Statistics showing advertising over-saturation and low confidence in advertising messages are caused by conformity. Media churn out similar - and therefore wholly predictable - presentations of brand benefits at us. They keep repeating the same message, increasingly fiercely: how they have improved the product and innovated the service, and how great we'll feel with them. They seem to have overlooked the fact that our attention has shifted from the brands that offer themselves to the brands that attract us through their activities. Hand on heart. How many times have you found yourself looking at a banner, a spot, or an advertisement and said, “I want to experience that too. Who's behind it?”
So here's a complete summary of key statistics from the perspective of experience marketing. The numbers are presented by companies such as Nielsen, Focus, CMS, McKinsey, and Forbes. Put into context, they can help marketers find answers as to how they can effectively establish relationships with consumers, create positive brand awareness, and drive customer loyalty, and thereby improve their marketing plans.
“From the perspective of the past five years, the numbers of those who believe they need advertising are dwindling. Even if they recognise its importance to the economy.” (*2).
Therefore, before the brand incurs advertising costs, it should be more than sure that it will speak to a larger audience than just the 30% of people who give it at least minimal attention. Otherwise, it might harm it in the long run.
Trends show that the more confidence in advertising decreases, the greater the significance of brand experience and friends' recommendations. Marketing can adapt to this. If people need experience with a brand, all one needs to do is provide it. If they want more intense experiences, those can be created. And if friends' experiences are important, they know how to convey them.
Enabling people to interact with a brand evokes a positive emotional connection. That is why 87 % of people perceive "live brand experience" as a more effective form of brand marketing (*5). This live communication allows them to experience the advertising message and open the path to the natural engagement of people and a memorable personal experience. This leads to recommendations between family, colleagues, friends and communities, and this is the strongest incentive to buy in both the brick-and-mortar and the digital world.
Marketers had to respond to the turbulence that the emergence of the Internet, social networks, and lifestyle changes brought with them. The marketing mix of brands is, in a way, returning to its core. Brands are no longer showing happy characters on television, and prefer to make real people happy. Authentic experiences take the place of storytelling.
It is therefore a matter of how to grasp everything and connect it into one functional idea. This can be done with brands by transforming traditional approaches into experiential campaigns. These are based on a live event involving people in creation, and spreading the resulting content further through WOM and normal communication channels. Overall, it enhances a brand's positive perception, leading to more frequent product purchases, and thus to improved sales figures.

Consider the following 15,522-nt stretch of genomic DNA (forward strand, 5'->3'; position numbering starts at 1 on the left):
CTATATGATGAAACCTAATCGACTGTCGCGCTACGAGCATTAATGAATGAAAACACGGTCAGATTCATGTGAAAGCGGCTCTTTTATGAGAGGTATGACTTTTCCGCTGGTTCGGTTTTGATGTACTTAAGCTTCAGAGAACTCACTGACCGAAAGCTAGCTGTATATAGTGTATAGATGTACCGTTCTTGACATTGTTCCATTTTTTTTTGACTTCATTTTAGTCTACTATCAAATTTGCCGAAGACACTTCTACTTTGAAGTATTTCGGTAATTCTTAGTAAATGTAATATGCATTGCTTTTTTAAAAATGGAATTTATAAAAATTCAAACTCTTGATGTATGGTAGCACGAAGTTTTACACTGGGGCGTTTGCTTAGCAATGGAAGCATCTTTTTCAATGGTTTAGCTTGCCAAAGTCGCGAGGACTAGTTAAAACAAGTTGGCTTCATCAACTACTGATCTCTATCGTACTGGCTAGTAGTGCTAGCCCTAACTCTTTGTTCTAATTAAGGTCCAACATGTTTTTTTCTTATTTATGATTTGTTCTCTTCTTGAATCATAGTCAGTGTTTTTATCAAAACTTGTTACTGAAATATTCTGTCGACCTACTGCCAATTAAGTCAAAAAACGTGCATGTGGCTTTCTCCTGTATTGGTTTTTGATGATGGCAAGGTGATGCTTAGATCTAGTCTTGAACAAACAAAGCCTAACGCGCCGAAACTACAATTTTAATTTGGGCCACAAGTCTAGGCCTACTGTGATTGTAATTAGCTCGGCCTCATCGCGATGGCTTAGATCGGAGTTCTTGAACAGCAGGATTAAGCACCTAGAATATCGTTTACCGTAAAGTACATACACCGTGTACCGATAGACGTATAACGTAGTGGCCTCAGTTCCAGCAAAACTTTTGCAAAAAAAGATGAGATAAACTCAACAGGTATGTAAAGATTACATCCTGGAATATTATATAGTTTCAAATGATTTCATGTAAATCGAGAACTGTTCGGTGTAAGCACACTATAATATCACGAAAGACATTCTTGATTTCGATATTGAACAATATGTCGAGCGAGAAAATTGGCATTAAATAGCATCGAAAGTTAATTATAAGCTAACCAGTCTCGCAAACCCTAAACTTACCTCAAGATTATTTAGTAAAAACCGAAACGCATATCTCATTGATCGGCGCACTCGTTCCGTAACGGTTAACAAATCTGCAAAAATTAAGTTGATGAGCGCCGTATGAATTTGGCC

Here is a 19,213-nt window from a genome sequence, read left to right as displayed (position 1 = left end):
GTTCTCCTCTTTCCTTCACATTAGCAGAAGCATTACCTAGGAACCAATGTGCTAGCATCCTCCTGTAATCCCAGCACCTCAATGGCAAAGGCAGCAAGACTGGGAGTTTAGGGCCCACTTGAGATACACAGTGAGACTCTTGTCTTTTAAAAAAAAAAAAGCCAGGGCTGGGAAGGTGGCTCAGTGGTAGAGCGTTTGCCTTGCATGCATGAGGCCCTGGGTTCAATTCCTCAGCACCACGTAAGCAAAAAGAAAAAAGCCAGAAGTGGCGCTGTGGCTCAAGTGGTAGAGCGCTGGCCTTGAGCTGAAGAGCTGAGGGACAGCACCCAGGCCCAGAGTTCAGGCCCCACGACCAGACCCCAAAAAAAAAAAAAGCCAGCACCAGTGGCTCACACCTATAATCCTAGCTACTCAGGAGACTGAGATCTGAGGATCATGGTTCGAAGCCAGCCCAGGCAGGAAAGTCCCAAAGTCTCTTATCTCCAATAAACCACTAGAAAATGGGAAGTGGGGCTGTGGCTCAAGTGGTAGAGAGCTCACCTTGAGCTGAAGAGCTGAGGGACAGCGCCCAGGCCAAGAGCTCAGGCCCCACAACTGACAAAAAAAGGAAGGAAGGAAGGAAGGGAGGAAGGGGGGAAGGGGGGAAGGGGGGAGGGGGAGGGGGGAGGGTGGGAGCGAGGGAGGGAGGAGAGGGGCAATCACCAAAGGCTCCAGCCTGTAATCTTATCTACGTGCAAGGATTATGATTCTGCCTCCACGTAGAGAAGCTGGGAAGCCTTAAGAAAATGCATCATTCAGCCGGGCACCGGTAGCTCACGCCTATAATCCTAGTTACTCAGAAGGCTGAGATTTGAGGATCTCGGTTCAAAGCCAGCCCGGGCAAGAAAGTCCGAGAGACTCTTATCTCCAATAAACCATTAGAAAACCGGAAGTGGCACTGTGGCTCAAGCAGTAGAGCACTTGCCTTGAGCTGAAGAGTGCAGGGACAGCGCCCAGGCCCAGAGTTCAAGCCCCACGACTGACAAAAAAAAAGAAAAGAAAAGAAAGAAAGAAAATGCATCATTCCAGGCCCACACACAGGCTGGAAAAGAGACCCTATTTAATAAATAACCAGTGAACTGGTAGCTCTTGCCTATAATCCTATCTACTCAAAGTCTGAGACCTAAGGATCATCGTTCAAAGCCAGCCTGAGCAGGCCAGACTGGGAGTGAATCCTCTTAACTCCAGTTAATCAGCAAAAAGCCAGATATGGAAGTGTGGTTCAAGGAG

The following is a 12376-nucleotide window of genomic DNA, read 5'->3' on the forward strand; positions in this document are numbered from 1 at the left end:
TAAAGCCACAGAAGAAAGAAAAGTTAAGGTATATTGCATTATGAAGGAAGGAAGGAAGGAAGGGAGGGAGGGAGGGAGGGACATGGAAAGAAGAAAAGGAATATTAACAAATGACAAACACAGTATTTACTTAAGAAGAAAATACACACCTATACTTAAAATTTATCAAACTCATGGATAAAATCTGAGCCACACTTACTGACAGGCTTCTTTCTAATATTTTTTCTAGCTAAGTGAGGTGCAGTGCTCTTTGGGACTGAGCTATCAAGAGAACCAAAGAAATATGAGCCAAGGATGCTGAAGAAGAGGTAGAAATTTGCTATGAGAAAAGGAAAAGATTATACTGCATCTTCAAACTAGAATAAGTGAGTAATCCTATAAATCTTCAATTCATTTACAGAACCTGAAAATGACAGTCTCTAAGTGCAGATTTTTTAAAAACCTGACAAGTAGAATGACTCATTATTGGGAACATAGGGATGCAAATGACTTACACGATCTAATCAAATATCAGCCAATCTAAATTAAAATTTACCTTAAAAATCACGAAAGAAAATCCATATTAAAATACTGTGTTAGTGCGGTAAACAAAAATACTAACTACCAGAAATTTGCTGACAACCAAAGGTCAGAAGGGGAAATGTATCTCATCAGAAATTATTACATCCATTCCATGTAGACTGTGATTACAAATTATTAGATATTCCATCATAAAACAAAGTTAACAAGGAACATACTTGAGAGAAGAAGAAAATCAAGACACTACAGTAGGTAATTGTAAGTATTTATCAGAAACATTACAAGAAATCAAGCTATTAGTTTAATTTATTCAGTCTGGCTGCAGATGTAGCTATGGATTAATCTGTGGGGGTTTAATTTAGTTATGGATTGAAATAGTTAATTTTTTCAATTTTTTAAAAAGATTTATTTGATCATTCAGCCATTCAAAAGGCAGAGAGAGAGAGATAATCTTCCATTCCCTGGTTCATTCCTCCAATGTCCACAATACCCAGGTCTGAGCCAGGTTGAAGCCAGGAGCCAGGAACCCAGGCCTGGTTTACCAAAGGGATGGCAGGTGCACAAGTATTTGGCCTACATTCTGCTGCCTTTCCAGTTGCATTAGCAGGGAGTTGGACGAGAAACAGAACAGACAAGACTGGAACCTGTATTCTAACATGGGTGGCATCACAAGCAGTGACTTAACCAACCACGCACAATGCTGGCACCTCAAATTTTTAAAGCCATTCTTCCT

It is easy to question any numbers regardless of whether they show ratings, click-rates, number of copies, conversion measurements, number of leaflets distributed, or linking live events to sales. Before we start, let's think.
We naturally devote our time to things that bring us some benefit - they educate us, entertain us, enchant us, or engage us. They provide experiences. Above all, it depends on the content that the brand creates.
Today, it is quite natural that we form an opinion of “twisted” promises and advertising messages before we verify them ourselves - or before someone else who we trust verifies them for us. Instead of persuading in the "we're here, we're great, buy me" style, the brand can lead us to an opposite, more inspiring way of thinking: "Is this is a great experience or project?" I was really surprised that it came from this brand.”
This is a way of measurement that are a little bit different than monitoring how many people have seen a spot or clicked on a banner. Its metric is the length of time long the brand has managed to keep our attention so that we can understand its uniqueness and strengthen our bond to it. To what extent we would recommend it.
It is experiential campaigns that reach the standard of a high degree of trust and excellent memorability. They have a strong overall idea with a distinctive concept that differentiates them from the competition. They act as a great basis for overall content and for integration of advertising messages across individual offline and online channels.
As a result, they are a much more solid basis for a marketing plan.
*1. Focus, Reklama optikou české populace, 2015 *2. Focus, Češi a reklama 2017 *3. Nielsen, Global Trust in Advertising, 2012 *4. Harris Group, Millenials – Fuelling the Experience Economy *5. Event Marketing Institute, Event Track 2015 *6. Marketingweek.com/2018/08/06/ *7. Splash, Millenial study, 2017 *8. McKinsey & Company *9. A Practical Guide to Interactive Brand Experiences, S. Smilansky *10. Brandworkz, CIM Brand Experience Survey 2016 *11. Bizzabo *12. Forbes, June 19, 2017 *13. Rosetta *14. ReffrealCandy, How powerful is word-of-mouth *15. Kantar Milward Brown, AdReaction, 2018 *16. Freeman, Global Brand Experience Study, 2017 *17. Event Marketing Institute, Event Track 2016
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